TV EYE: Doctor Who, S4 E08: Silence in the Library

After the Eurovision break, it’s on with some loose thoughts on this week’s New Who.

The new Moffat story – and not only is it from the writer who crafted two of the best episodes of the whole show so far (to the extent that they put most others to shame), but it’s also from the man appointed as Russell T. Davies’ successor.

So. No pressure at all…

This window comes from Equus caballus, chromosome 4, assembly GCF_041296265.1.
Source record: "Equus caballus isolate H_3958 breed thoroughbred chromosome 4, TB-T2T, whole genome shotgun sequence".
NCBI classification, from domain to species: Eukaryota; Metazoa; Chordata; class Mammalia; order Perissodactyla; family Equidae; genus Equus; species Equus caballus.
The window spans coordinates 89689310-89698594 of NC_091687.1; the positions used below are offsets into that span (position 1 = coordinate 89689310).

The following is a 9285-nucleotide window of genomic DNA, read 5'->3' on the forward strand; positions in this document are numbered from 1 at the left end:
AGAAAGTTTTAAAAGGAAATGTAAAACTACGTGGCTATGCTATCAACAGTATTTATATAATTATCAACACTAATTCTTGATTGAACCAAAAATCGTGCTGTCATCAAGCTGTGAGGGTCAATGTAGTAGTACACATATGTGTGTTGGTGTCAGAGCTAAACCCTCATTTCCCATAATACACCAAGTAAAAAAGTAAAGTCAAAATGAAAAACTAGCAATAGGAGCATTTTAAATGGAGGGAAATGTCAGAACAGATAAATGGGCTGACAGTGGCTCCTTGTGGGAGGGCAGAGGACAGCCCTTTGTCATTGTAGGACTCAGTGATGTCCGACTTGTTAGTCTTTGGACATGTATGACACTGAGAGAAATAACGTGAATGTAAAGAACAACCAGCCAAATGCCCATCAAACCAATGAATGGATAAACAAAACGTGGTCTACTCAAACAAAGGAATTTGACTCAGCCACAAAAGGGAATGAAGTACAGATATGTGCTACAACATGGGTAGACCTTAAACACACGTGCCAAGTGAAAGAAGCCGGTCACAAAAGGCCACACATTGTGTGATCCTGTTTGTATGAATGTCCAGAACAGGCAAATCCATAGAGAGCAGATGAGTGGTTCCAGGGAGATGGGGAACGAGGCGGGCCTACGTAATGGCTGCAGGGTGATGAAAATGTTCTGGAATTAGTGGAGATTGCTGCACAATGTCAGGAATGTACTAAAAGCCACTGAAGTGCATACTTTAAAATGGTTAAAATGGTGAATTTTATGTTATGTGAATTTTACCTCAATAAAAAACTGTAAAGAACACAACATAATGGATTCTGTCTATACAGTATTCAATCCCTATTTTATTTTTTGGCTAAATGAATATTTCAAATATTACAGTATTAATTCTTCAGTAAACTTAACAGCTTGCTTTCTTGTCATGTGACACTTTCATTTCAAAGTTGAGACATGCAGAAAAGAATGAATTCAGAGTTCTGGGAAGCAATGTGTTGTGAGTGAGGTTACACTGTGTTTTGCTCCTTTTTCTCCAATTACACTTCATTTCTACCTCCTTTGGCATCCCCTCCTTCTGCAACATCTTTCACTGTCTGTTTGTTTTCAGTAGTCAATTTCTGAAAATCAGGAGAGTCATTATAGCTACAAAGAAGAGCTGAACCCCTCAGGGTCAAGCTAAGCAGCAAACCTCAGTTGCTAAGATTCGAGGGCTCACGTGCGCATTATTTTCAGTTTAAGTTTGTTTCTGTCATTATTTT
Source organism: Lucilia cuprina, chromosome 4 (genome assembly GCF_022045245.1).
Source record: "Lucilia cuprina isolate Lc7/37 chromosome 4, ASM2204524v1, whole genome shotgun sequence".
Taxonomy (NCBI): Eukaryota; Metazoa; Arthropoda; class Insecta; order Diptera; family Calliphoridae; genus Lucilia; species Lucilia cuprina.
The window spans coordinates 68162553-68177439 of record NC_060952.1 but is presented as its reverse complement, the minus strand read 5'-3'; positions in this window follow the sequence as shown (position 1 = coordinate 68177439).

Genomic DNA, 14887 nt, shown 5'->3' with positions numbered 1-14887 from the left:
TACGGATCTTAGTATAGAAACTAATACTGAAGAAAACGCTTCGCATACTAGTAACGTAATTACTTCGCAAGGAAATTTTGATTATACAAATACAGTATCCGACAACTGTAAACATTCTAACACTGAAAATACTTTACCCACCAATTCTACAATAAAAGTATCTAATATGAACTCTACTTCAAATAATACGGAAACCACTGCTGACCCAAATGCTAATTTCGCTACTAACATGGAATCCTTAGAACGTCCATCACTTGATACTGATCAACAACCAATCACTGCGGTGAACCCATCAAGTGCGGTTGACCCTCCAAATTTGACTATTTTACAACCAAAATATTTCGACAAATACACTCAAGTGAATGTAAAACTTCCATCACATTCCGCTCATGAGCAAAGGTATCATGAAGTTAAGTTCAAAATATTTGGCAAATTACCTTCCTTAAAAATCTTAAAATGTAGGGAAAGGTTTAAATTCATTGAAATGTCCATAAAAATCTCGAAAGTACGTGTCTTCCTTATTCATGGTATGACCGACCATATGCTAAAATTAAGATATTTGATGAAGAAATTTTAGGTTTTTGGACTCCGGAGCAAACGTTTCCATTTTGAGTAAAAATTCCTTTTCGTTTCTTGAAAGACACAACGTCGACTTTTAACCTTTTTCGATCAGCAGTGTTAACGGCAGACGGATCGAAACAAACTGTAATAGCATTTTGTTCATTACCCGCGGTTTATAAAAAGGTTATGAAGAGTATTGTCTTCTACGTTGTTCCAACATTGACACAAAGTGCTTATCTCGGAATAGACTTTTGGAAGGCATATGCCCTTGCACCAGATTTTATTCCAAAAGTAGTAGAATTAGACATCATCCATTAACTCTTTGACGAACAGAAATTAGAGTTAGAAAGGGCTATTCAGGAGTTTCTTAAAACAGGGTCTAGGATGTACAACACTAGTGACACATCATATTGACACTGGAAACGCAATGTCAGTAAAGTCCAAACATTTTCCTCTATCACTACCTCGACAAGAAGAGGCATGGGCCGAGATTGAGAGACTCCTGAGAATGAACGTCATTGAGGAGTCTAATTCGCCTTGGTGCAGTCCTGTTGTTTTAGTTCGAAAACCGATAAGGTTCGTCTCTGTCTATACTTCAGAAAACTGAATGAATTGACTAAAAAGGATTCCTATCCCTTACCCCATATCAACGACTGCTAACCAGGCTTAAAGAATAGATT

What ‘Silence in the Library’ proved beyond a doubt is that Doctor Who often lives or dies on the quality of its direction (particularly in reference to last year’s ‘Blink’), and while Euros Lynn is one of the show’s better helmers, he’s not always capable of being outstanding, and certainly didn’t seem up to preventing Murray Gold from slathering the episode in hysterically OTT orchestrations (“Look! The girl is CHANGING THE CHANNELS ON THE TELEVISION!!!) and far too many comedy stings. It’s also the first episode this season where even the dramatic material got the better of Catherine Tate, although some of it seemed to be in the writing – unlike most of the other scripters, Moffat seemed to be making an effort to actually pretend that Donna was still essentially the same character from ‘The Runaway Bride’, which might explain why I wanted to hit her so much (especially in the “That is a dead person’s face!” scene). Given Moffat’s previous high standard, it’s almost easier to initially focus on the flaws – the overdone one-liners, Tennant once again slipping into manic mode, the cute dumb secretary being obvious cannon fodder (as with ’42’, it’s always the cute and sexy minor characters who get offed first) and once again the assumption that repeating a line over and over is scary (when sometimes, it’s actually rather annoying). There’s also the sense that many aspects of ‘Silence in the Library’ are hardly revolutionary, and echo aspects of ‘The Empty Child’ and ‘Blink’ – but while it’s so far not quite up to Moffat’s best, it’s still an impressive and stylish piece with bagloads of atmosphere, some of the new series’ best worldbuilding yet, and which is prepared to make its audience work. The CG work in the series gets better and better – although it might have been nice if they’d been a little less obvious with their real library locations (particularly in the opening scenes) – and this certainly did the job in dredging up some effective and disturbing material, particularly with the sequence featuring the ‘Data Ghost’ and the skull-faced astronaut. Above everything else, there’s the sense that we’re finally having some curveballs thrown at us in terms of storytelling, and the plot isn’t following a strict, pre-defined pattern, from the surreal sequences with the little girl, to the presence of Alex Kingston as River Song, a future companion/love interest/mystery figure for the Doctor. If anything, Silence in the Library does go towards proving that Moffat is seriously unlikely to reinvent the wheel when he gets the keys to the show – but he does have a knack for conceptual sci-fi and offbeat storytelling that lifts this episode, flaws and all, way above any of the four previous instalments. Yes, there’s still next week to go… but after that, we’ve got four solid weeks of Russell T. Davies, so whatever the problems, I’m going to try and enjoy this while I can…

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